Hannah Arendt published an essay in 1959 about the controversy surrounding the effort to integrate Central High School in Little Rock, Arkansas in 1957. In this essay, Arendt criticized this effort, affirmed William Faulkner’s assessment that “enforced integration is no better than enforced segregation,” and argued that the “social custom of segregation” was not “unconstitutional” (Arendt 2003: 202). According to Arendt, only when this custom was legally enforced should it be considered unconstitutional. In other words, Arendt was opposed to enforced segregation – hence she approved civil rights legislation that put de jure segregation out of business – but not voluntary segregation. She was particularly disturbed by the fact that integration began in public schools, which she felt shifted the burden from adults to children, such as the nine black students who endured the brunt of “white” ire in Little Rock. Referring to a photograph of a young woman being shielded from the “mob,” Arendt wrote:
The girl, obviously, was asked to be a hero – that is, something neither her absent father nor the equally absent representatives of the NAACP felt called upon to be. It will be hard for the white youngsters, or at least those among them who outgrow their present brutality, to live down this photograph which exposes so mercilessly their juvenile delinquency. The picture looked to me like a fantastic caricature of progressive education which, by abolishing the authority of adults, implicitly denies their responsibility for the world into which they have borne their children and refuses the duty of guiding them into it. Have we now come to the point where it is the children who are being asked to change or improve the world? And do we intend to have our political battles fought out in the school yards? (Arendt 2003: 203-204).
(Elizabeth Eckford, copyright Bettman/Corbis)
This argument is informed by Arendt’s conceptual and ethical distinction between the political and social spheres of life. Reflecting the model of the Greek polis, which she found to be an exemplary model of the political public sphere (and the vita activa), Arendt argued that the equality that was necessary in political life should not be imposed upon the social sphere. Echoing, perhaps unwittingly, one sentence in the majority opinion in Plessy v. Ferguson (1897), she wrote:
Segregation is discrimination enforced by law, and desegregation can do no more than abolish the laws enforcing discrimination; it cannot abolish discrimination and force equality upon society, but it can, and indeed must, enforce equality within the body politic. Only there are we all equals. (Arendt 2003: 204).
The object of the [14th] amendment was undoubtedly to enforce the absolute equality of the two races before the law, but, in the nature of things, it could not have been intended to abolish distinctions based upon color, or to enforce social, as distinguished from political, equality, or a commingling of the two races upon terms unsatisfactory to either. (Plessy v. Ferguson 1896, 544).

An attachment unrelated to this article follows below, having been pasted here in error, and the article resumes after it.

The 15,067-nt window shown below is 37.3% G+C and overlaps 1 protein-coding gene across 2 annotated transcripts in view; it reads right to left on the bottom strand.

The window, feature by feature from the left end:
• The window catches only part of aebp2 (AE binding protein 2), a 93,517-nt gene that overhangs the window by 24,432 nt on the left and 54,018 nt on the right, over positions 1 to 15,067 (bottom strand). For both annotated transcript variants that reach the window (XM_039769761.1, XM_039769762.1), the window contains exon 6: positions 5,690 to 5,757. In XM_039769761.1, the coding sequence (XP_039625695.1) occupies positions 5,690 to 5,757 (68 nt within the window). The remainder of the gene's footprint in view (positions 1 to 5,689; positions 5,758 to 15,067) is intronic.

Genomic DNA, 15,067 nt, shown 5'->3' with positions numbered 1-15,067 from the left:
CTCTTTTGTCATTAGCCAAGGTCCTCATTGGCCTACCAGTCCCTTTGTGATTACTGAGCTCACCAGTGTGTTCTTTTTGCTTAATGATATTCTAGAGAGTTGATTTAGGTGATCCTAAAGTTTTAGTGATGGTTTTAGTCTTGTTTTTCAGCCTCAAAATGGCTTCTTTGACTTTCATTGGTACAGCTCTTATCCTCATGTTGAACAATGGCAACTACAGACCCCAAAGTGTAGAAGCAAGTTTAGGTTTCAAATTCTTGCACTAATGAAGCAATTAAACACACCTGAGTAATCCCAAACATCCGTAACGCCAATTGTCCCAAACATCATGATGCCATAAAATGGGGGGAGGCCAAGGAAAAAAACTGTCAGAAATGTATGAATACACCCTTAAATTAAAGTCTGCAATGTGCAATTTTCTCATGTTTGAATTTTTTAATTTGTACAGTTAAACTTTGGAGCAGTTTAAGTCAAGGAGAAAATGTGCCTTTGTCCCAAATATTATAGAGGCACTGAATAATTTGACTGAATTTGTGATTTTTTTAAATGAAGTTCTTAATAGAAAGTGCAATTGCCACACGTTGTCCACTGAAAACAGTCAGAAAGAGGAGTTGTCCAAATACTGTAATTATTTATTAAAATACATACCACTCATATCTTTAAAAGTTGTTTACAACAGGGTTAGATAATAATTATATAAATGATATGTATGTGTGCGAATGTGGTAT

This opinion is another instance of Arendt’s allergic reaction to what used to be called the social question. In its classical form, the social question referred to the status of the working classes and Jewish citizens (as a religious minority) in the newly forming democratic-constitutional states of Western Europe; more recent forms of the social question pertain to the status of women and racial and ethnic minorities. In her political theory, the social (which Arendt treats as the private matters of the oikos, the household) had no place in the political public sphere (the polis); in other words, political discourse should not concern itself with policies aimed to create conditions of equality in the social sphere (construed as the sphere of private life). The effort to achieve equality in political rights is permissible; the effort to achieve equality in social existence is not. “What equality is to the body politic – its innermost principle – discrimination is to society” (Arendt 2003: 205). Arendt’s intention in “Reflections on Little Rock,” I believe, is to extend an ethical affirmation to “social differences” and, at the same time, to criticize the use of the social differences as a justification for the denial of equal political rights.
Let me note a few things about Arendt’s reflections: first, today we think nothing of asking “children” or the “younger generation” to change the world, namely, they are seen as the basis for a “post-racial” social order. According to one popular narrative of Obama’s election in 2008, racial antipathy is a disposition common to older generations, but not to younger ones. Second, the distinction Arendt makes between the political and social is easier to maintain in theory than in practice. Social inequality has been contested on all fronts (the latest battleground is struggle over the legal recognition of “same-sex marriage,” which is viewed as impacting social equality). Third: one view expressed by Arendt continues to predominate (in a slightly different form) in contemporary social life. Whereas Arendt attributed natural differences among individuals and groups to the realm of the social, and race for her meant visible, physical differences, there is today a vocal consensus that what could be called “natural cultural differences” are self-evident features of society: one instance of natural cultural differences is the racial group. Moreover, what Arendt called the “social custom of segregation” that is based on these self-evident racial groups is as tolerated today as it was in the past.